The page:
The General, another of Buster Keaton’s movies to make it to the Library of Congress’ National Film Registry (in 1989), is truly Keaton’s movie epic. Keaton’s heroism and stunts in any of his movies are always amazing to watch, but often they are almost too outsized for the ordinary world in which they take place. For once, Keaton’s settings match his physicality.
The movie is based on a true Civil War incident: the Andrews Raid, in which some Union soldiers hijacked a Southern locomotive named The General and attempted to drive it up north, destroying railroad tracks and cutting telegraph lines along the way. The raid failed when two Southern train conductors caught the raiders.
In his movie of the story, Keaton plays Johnnie Gray, a Georgia train engineer who, when the Civil War reaches his home town of Marietta, is as willing to enlist as anyone. Unfortunately, the recruiter refuses to enlist Johnnie because he is of more use to the South as an engineer than as a soldier. Even more unfortunately, the recruiter doesn’t tell Johnnie why he was turned down, leading Johnnie’s girlfriend Annabelle (Marion Mack) and her family to believe that Johnnie is a coward. Annabelle tells Johnnie she never wants to speak to him again “until you’re wearing a uniform.” But when Johnnie’s train is hijacked by the Northerners, his heroism eventually gets the train back, defeats the Northern soldiers, and rescues Annabelle after the Northerners kidnap her. (Ironically, Annabelle gets her wish; when Johnnie rescues her, he is wearing a Northern soldier’s uniform, which he had to don in order to get behind enemy lines.)
Keaton pulled out all the stops on this movie. He was fascinated by trains, and now one of them would be his co-star. Keaton told his crew that he wanted the movie to be “so authentic it hurts,” and the movie does indeed look like a Civil War photo come to life. The movie’s plotting is wonderfully symmetrical, as Johnnie becomes a hero by pulling the same tricks on the Northern soldiers as they had previously pulled on him. And of course, Keaton spared no personal effort either, constantly jumping on, off, over, and on top of a moving train and making it look as effortless as riding a bike. After seeing Keaton cowering from a boxer in Battling Butler, it’s a pleasure to watch him as a dashing hero.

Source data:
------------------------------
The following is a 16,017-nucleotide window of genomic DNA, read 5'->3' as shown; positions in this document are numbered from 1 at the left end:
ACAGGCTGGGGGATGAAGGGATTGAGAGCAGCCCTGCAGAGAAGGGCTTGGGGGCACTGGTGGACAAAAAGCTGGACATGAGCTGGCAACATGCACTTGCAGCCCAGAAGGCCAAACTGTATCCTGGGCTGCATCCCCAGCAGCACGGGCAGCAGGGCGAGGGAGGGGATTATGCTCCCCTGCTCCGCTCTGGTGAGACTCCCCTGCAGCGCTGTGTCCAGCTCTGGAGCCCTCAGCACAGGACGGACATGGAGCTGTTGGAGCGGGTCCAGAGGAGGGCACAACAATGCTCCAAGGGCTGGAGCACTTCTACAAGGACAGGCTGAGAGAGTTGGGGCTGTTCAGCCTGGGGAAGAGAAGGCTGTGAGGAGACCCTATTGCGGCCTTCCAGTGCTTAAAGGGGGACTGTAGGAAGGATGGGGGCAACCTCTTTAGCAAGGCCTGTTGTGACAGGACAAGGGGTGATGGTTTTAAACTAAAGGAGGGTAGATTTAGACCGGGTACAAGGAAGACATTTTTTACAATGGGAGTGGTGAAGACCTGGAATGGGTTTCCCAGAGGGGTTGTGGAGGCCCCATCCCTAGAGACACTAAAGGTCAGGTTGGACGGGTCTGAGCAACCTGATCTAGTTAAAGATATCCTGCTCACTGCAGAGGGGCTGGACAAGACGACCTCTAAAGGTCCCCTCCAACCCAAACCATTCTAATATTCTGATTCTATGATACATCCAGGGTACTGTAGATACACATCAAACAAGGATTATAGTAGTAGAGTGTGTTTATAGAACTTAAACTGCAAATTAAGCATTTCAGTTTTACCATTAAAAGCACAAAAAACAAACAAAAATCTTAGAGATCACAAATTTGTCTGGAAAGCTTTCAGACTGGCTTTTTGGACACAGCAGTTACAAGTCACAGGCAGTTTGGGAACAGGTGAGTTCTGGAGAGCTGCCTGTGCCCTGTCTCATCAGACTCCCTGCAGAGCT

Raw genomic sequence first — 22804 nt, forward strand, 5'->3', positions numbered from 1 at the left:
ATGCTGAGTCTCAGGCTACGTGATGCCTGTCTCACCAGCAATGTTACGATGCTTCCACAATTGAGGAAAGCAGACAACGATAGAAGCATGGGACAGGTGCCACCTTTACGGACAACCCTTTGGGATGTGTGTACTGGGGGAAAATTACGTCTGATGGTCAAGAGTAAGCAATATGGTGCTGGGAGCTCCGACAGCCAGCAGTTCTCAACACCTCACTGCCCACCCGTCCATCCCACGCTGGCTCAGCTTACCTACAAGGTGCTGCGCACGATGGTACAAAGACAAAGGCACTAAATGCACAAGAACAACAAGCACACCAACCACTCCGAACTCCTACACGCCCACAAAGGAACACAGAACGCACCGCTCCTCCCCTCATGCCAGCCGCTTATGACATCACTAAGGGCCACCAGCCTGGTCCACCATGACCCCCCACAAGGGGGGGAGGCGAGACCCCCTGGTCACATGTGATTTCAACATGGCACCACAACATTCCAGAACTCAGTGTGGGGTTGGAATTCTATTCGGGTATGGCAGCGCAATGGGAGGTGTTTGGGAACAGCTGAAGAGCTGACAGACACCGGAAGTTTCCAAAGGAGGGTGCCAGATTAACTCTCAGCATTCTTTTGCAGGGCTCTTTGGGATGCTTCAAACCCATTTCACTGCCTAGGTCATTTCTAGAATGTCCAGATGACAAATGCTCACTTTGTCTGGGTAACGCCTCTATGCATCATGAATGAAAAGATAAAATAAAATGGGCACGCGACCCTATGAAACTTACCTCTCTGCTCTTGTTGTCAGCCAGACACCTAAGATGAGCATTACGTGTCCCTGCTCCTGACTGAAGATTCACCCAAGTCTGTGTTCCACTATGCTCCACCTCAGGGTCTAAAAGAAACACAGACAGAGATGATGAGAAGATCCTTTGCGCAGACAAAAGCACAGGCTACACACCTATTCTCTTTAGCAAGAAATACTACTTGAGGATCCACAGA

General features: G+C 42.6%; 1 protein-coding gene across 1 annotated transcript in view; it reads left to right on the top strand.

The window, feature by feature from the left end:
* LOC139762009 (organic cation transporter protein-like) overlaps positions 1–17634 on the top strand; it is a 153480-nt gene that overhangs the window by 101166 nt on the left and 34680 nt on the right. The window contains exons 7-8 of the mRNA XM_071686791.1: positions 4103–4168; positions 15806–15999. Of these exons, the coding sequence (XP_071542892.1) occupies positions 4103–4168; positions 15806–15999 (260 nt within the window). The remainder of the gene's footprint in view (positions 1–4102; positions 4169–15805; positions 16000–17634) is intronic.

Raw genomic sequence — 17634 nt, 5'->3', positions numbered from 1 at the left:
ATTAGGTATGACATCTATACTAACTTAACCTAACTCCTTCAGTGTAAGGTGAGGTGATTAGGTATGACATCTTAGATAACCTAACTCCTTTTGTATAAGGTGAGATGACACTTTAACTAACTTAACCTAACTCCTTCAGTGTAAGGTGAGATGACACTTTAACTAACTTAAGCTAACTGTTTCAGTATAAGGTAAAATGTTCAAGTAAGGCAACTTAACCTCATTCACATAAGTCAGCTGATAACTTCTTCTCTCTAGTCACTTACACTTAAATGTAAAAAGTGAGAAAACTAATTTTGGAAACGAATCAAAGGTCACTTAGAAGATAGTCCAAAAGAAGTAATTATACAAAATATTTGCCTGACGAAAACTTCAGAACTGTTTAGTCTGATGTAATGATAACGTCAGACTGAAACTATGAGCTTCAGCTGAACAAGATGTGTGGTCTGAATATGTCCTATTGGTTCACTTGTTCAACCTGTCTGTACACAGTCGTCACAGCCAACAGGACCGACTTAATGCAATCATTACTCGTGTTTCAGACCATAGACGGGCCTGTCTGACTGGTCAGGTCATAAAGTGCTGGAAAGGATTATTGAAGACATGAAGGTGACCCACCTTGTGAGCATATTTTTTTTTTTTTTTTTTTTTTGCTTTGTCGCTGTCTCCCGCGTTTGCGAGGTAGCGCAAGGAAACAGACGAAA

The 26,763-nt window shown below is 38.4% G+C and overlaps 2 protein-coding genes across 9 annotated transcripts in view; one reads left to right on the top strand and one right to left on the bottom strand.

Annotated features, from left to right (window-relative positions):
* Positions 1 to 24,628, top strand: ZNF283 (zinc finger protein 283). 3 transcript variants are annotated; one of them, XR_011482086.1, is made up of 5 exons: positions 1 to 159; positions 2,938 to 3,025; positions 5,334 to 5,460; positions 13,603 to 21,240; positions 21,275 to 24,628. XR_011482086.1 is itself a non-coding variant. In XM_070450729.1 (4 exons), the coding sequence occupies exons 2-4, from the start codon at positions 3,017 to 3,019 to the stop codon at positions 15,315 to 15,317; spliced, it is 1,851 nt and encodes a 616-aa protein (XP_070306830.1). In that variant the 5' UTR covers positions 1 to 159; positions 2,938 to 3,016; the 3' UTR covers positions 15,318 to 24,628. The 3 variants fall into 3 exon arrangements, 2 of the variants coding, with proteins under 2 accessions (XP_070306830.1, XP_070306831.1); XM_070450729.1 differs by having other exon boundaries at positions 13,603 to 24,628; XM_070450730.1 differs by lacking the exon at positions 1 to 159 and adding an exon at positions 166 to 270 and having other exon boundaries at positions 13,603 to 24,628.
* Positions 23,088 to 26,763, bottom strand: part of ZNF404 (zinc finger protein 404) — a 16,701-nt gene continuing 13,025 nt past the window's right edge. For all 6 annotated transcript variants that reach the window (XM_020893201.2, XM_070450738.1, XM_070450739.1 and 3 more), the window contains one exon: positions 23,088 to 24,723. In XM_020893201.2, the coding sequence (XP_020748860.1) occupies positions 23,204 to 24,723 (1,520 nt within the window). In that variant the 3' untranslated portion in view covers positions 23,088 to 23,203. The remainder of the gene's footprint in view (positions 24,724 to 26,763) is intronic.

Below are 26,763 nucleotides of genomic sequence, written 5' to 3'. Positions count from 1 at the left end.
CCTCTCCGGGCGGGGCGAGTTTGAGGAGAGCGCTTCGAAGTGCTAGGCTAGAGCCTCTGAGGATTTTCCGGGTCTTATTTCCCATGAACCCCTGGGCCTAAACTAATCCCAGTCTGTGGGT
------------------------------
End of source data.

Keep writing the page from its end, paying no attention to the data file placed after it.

(Again, a word must be said about Keaton’s lead female, in this case Annabelle. Well-meaning film historians have stated that Annabelle is another “dutiful but dumb” Keaton heroine. True, she does do a couple of silly things in the movie, but so does Keaton. When Johnnie comes to rescue Annabelle from the Northern soldiers, he is constantly “ssh-ing” her so that the Northerners won’t hear them, only to end up making more noise than she does. One wonders if Stan Laurel didn’t crib this routine from The General, since he did it so often in Laurel & Hardy comedies.)
Unfortunately, Keaton literally paid a high price for his authenticity. The General ended up costing three-quarters of a million dollars, slightly more than Battling Butler made. And it is an unfortunate fact of movie history that The General was a bomb financially, beginning the box-office decline that eventually forced Keaton to move to M-G-M.
The movie also earned Keaton some of his most hostile reviews. The New York Herald-Tribune called it “the least funny thing Buster Keaton has ever done.” And perhaps it is, if you’re looking for only a jokey comedy. Happily, the movie was re-discovered in the “Keaton renaissance” of the 1950’s and ’60s, and it has earned its rightful place as a critical darling ever since. (One can’t help but note that it is Keaton’s most adventurous movies, such as The General and Sherlock Jr., that were the most ill-received upon first release. If a movie buff needed any evidence that Keaton was ahead of his time, this would seem to be it.)
The General was one of the costliest movies of its time (including the single most expensive shot in silent-film history, when a bridge that Johnnie has sabotaged sinks a Northern train). But unlike many of today’s brain-dead blockbusters, every dollar of Keaton’s budget is up on the screen. The General is worthy movie-watching just for its sheer spectacle; the laughs are icing on the cake.